(Twenty-fifth Sunday in Ordinary Time: Isaiah 55:6-9; Philippians 1:20=27; Matthew 20:1-16)

The Parable of the Laborers in the Vineyard often evokes a negative reaction in listeners, who feel that there is really something unfair in the landowner’s method of paying his workers. But God doesn’t think the way we think, Isaiah reminds us.

I maintain, furthermore, that this parable is especially compatible with the message of Our Lady of La Salette.

Jesus was addressing two different issues. The more obvious one is that we can’t place a price, as it were, on service for the Kingdom. The other is this: different persons respond in their own way, and in their own time, to the Good News. Even though there is always a certain urgency to conversion, it can’t be rushed.

As we can see in many of St. Paul’s letters, becoming a Christian implies a fundamental change of lifestyle. That was dramatically true in his own life, and even as an Apostle in the midst of his service to the Lord, he had to take the needs of others into account, as we see in today’s second reading.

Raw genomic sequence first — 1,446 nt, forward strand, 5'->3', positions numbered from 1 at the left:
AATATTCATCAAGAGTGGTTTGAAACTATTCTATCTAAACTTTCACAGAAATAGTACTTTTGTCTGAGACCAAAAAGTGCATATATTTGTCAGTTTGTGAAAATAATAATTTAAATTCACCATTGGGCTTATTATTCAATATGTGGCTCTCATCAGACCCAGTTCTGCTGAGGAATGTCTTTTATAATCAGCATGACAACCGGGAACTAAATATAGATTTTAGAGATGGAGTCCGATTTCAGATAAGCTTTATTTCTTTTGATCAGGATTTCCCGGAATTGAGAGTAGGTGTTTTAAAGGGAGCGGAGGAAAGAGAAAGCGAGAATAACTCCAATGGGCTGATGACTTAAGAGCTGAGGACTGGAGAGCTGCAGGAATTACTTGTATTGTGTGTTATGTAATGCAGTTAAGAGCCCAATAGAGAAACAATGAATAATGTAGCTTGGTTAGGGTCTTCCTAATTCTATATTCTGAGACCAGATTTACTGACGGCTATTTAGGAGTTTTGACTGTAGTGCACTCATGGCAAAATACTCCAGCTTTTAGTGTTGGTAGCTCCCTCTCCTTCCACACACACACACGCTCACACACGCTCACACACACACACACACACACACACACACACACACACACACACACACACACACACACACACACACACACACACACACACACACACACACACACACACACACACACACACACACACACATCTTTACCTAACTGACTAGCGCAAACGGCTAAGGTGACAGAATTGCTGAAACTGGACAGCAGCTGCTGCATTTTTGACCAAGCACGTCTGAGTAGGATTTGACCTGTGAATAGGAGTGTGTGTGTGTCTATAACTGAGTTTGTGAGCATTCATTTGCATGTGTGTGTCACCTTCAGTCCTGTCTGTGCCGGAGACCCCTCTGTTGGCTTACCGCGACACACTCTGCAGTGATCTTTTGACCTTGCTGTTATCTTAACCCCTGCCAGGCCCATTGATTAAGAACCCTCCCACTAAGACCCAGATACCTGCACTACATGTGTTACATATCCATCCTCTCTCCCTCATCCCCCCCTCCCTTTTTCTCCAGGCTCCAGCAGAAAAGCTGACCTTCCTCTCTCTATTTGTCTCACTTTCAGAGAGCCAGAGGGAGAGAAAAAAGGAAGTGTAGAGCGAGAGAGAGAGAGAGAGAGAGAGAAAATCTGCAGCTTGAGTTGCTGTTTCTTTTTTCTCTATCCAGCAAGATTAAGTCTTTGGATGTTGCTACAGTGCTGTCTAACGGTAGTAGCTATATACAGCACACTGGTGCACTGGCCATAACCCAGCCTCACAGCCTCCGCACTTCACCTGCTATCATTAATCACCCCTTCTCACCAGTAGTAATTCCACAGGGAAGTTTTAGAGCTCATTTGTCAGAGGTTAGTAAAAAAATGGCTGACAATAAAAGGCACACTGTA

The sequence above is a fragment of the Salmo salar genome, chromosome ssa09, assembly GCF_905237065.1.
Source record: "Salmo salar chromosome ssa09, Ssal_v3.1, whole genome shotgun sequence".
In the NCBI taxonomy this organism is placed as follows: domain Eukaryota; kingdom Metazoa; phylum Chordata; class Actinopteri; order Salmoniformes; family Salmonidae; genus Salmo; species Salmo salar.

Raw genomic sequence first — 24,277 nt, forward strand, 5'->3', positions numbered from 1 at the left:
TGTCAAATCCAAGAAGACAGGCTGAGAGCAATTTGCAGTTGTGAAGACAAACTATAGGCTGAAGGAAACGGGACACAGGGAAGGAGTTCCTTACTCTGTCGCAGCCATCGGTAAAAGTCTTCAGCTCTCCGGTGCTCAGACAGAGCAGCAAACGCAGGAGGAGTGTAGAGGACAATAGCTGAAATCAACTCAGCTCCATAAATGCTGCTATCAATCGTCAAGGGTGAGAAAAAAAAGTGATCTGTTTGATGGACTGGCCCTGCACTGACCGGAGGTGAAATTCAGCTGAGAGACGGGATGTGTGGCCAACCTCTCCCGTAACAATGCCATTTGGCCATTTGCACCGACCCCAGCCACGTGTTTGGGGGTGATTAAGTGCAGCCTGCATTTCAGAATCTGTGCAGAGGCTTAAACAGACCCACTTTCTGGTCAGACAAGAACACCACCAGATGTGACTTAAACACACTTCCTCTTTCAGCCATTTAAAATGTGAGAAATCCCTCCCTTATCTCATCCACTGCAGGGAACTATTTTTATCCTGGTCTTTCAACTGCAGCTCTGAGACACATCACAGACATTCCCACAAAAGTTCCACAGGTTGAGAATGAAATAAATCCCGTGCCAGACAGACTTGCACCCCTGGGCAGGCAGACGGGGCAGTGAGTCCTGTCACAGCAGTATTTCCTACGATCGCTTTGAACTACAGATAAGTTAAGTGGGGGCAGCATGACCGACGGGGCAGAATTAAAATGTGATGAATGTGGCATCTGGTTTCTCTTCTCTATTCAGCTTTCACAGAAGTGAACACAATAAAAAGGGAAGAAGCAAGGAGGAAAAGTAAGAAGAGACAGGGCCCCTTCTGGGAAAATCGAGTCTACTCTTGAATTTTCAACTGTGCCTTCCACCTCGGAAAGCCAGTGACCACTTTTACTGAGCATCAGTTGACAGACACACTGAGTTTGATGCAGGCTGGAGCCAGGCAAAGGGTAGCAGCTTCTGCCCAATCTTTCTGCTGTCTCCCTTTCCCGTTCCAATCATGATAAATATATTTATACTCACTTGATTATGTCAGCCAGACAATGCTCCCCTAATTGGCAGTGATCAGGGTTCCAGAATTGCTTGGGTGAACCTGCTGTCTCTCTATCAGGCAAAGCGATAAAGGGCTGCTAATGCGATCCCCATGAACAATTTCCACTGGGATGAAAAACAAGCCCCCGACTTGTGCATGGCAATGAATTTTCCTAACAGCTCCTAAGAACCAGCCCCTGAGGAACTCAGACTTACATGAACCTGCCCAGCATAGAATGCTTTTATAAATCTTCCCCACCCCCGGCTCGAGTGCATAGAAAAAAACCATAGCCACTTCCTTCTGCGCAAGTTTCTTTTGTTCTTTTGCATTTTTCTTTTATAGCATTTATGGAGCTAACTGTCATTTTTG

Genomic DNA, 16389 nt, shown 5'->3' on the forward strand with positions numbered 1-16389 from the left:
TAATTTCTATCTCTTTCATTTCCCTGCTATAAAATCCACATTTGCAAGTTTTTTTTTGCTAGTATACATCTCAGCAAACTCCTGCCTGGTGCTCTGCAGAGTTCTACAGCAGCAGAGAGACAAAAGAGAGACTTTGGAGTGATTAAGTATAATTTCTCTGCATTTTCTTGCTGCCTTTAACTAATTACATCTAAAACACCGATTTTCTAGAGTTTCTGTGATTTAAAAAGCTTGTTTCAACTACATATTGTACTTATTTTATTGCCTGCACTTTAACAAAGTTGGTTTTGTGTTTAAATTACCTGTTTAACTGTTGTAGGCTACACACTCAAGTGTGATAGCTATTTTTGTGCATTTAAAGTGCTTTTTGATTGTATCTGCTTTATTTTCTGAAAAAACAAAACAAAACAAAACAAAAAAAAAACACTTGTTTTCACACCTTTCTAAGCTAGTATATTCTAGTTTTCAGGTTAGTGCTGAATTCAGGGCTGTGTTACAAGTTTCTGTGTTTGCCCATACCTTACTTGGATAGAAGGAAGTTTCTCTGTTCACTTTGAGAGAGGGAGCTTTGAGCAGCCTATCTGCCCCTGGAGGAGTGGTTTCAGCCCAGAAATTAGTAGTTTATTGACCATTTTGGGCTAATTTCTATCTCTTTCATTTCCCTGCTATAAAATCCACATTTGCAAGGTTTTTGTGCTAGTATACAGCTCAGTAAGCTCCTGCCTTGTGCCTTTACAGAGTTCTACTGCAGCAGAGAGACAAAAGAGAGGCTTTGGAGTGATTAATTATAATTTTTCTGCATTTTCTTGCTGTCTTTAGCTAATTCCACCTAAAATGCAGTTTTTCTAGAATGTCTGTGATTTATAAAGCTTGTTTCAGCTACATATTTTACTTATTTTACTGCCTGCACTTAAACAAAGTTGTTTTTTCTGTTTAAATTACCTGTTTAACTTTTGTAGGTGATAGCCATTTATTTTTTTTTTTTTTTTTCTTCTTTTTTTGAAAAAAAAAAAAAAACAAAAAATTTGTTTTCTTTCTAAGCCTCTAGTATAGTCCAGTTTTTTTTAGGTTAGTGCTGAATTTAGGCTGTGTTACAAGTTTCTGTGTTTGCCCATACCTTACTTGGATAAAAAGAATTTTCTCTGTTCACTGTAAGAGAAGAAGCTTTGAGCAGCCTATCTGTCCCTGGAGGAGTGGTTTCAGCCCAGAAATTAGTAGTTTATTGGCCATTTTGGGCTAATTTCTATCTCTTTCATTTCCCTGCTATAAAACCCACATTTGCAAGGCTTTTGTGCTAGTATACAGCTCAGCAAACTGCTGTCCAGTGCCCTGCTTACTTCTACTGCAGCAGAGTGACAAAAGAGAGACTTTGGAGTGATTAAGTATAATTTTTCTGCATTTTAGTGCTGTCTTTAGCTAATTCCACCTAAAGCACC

St. Augustine’s path to a full Christian way of life took over ten years. St. Teresa of Avila describes herself as having been a fairly mediocre nun for a long time before committing herself to a serious life of prayer.

Focusing as we do on the conclusion of the parable, we tend not to notice how often the landowner goes out to hire more workers. Reversing the appeal of Isaiah to “seek the Lord while he may be found,” it is the Lord who goes out to seek those who need what he has to offer, while they may be found.

Resentment toward ’latecomer Christians’ implies that those who followed Jesus earlier have lost something, because they have carried the “burden” of the Christian life longer. Nothing could be farther from the truth! The latecomers are the ‘losers’, because they have missed so much along the way. All the saints who were ’late’ converts expressed regrets similar to St. Augustine’s famous phrase, “Late have I loved thee, O Beauty ever ancient and ever new.”

The Beautiful Lady of La Salette wants her people to seek that Beauty, ideally now, but latecomers will always be welcome.

Jeremiah, Maximin, You  by Father Rene Butler, M.S. Provincial